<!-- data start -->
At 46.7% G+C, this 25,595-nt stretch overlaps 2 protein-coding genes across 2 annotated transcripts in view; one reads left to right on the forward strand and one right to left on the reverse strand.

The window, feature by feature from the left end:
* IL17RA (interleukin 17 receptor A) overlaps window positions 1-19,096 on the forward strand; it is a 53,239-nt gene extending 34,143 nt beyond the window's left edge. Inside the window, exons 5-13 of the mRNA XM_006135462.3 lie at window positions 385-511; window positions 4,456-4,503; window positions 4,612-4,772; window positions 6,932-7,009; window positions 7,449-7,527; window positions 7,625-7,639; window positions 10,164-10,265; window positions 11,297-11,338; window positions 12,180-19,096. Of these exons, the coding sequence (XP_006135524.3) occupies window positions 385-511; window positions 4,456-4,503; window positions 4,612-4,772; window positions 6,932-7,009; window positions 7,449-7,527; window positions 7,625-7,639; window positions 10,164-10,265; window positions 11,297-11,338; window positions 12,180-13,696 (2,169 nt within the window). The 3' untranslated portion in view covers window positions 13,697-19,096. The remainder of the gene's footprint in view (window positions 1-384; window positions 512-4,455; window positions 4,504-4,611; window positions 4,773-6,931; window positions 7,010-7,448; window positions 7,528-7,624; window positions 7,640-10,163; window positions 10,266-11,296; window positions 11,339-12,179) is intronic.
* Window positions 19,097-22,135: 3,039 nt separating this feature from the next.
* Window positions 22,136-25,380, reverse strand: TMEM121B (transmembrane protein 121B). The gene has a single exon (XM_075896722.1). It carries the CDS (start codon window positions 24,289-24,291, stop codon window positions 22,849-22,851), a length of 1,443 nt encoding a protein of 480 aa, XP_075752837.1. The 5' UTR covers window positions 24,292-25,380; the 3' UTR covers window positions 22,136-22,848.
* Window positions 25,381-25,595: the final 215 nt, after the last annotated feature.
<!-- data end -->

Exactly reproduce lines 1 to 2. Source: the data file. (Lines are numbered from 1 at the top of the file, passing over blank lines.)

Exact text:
At 46.7% G+C, this 25,595-nt stretch overlaps 2 protein-coding genes across 2 annotated transcripts in view; one reads left to right on the forward strand and one right to left on the reverse strand.

The window, feature by feature from the left end: